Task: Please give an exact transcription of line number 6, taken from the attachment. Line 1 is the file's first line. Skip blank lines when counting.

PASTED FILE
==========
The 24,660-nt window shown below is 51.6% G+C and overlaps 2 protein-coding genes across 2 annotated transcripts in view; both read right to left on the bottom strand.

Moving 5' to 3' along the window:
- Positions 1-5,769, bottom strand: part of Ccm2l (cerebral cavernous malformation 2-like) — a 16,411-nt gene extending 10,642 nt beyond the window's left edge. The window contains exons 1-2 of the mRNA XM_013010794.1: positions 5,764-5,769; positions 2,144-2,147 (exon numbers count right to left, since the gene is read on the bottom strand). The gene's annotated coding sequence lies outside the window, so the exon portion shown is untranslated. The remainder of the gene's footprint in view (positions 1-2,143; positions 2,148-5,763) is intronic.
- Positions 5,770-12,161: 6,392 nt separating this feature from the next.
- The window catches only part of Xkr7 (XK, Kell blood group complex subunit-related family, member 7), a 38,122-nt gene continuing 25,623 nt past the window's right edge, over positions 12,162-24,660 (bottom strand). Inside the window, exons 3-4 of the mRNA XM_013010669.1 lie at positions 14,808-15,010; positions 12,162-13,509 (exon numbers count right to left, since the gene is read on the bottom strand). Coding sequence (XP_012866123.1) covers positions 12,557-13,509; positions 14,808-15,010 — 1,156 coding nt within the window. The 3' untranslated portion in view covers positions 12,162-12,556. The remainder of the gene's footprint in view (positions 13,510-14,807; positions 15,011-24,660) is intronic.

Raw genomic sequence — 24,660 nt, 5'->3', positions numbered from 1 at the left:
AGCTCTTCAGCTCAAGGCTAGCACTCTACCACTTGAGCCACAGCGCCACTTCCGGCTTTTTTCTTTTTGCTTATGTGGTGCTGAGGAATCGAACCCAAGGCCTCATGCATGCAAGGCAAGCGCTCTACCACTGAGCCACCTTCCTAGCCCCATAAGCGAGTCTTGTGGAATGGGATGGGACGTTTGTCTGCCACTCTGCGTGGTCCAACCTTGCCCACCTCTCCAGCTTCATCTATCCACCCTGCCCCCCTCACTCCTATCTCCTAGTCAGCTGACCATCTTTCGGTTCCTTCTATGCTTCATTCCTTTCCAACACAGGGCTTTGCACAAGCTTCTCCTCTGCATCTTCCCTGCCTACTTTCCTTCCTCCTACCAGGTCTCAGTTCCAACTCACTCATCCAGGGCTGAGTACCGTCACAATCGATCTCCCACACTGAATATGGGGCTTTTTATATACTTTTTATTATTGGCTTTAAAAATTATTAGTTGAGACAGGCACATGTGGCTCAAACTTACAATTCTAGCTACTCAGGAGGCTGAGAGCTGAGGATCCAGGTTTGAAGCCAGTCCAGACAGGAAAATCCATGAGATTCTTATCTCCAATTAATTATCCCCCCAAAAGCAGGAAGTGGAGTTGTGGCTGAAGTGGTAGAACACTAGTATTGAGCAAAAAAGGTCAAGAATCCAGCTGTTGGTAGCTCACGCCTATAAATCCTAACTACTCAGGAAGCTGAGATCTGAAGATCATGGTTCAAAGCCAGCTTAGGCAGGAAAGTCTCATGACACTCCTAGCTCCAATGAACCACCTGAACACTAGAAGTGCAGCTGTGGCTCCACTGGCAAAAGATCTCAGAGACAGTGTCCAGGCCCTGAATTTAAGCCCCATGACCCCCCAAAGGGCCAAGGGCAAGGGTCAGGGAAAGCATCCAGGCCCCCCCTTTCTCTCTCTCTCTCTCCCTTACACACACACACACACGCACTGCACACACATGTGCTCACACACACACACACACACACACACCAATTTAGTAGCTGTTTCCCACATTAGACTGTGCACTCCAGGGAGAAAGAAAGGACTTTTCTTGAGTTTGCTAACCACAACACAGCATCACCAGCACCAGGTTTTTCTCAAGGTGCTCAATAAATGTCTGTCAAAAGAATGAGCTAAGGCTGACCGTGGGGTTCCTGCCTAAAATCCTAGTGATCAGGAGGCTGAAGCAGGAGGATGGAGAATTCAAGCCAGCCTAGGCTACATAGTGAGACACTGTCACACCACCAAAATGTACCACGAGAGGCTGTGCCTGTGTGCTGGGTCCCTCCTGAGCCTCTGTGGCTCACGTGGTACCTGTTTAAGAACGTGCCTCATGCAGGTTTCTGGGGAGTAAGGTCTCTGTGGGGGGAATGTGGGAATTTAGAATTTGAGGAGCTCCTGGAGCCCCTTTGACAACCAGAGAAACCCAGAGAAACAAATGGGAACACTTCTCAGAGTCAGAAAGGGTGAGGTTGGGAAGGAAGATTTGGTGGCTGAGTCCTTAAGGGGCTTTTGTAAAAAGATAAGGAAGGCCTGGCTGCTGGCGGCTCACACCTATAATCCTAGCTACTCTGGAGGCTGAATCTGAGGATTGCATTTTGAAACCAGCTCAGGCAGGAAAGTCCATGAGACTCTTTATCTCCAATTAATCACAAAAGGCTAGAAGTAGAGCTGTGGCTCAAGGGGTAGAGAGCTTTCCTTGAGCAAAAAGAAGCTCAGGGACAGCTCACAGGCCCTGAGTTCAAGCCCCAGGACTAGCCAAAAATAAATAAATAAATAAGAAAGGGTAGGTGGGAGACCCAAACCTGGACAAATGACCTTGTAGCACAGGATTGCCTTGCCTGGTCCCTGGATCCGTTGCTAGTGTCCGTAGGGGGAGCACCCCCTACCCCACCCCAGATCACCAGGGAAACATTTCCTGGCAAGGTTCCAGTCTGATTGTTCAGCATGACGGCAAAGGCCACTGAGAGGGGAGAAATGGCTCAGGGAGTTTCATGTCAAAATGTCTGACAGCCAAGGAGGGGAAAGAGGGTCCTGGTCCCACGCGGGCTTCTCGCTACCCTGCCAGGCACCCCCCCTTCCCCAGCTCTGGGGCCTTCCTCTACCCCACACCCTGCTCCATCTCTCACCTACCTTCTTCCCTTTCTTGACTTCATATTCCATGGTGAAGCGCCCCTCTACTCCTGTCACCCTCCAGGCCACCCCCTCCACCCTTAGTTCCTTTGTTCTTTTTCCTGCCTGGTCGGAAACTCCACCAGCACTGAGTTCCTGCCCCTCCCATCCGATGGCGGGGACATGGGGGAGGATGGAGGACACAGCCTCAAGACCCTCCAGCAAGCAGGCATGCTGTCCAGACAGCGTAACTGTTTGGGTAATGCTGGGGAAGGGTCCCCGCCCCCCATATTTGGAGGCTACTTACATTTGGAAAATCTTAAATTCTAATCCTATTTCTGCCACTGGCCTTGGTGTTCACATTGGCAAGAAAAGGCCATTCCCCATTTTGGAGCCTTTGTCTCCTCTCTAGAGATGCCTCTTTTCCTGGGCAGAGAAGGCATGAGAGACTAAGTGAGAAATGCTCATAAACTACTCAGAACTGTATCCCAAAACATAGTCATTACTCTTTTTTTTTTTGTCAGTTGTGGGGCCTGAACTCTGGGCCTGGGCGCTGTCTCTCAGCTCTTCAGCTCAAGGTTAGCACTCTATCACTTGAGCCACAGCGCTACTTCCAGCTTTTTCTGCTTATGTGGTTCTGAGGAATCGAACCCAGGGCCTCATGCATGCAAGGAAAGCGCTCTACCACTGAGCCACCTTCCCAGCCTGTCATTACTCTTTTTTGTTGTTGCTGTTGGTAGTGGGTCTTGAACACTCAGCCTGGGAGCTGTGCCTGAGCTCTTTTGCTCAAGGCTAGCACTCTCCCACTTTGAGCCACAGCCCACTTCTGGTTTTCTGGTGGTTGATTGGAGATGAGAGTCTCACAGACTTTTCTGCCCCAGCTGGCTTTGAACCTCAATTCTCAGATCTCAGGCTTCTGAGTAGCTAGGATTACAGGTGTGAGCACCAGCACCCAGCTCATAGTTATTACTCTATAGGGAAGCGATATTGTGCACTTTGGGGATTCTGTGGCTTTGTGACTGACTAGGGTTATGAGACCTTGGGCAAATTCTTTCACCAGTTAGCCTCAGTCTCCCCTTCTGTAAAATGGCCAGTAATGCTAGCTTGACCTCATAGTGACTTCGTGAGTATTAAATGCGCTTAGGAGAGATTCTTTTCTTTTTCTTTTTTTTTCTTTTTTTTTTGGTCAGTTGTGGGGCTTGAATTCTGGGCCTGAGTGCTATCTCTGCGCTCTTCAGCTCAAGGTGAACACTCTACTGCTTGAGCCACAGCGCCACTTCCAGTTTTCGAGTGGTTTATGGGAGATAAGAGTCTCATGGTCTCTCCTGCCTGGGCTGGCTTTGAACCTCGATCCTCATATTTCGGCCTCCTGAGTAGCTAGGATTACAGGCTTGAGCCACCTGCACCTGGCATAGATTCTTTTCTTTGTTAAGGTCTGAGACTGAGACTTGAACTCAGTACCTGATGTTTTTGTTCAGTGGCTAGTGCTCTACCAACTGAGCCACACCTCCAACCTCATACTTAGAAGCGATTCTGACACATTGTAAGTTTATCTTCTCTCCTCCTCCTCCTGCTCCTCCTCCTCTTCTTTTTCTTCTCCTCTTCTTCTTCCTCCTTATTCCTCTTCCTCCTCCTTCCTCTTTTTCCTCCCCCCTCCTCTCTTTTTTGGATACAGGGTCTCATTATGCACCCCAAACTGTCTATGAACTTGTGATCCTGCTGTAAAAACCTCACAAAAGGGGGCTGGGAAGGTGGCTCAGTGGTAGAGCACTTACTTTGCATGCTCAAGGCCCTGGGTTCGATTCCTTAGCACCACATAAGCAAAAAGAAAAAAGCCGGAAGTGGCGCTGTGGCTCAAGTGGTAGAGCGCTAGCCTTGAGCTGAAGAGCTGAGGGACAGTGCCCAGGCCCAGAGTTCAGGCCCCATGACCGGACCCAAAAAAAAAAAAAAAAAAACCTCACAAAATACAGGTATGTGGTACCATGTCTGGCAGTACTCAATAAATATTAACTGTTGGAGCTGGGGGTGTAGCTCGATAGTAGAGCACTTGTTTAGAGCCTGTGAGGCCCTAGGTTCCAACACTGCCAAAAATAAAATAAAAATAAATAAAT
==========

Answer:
Raw genomic sequence — 24,660 nt, 5'->3', positions numbered from 1 at the left: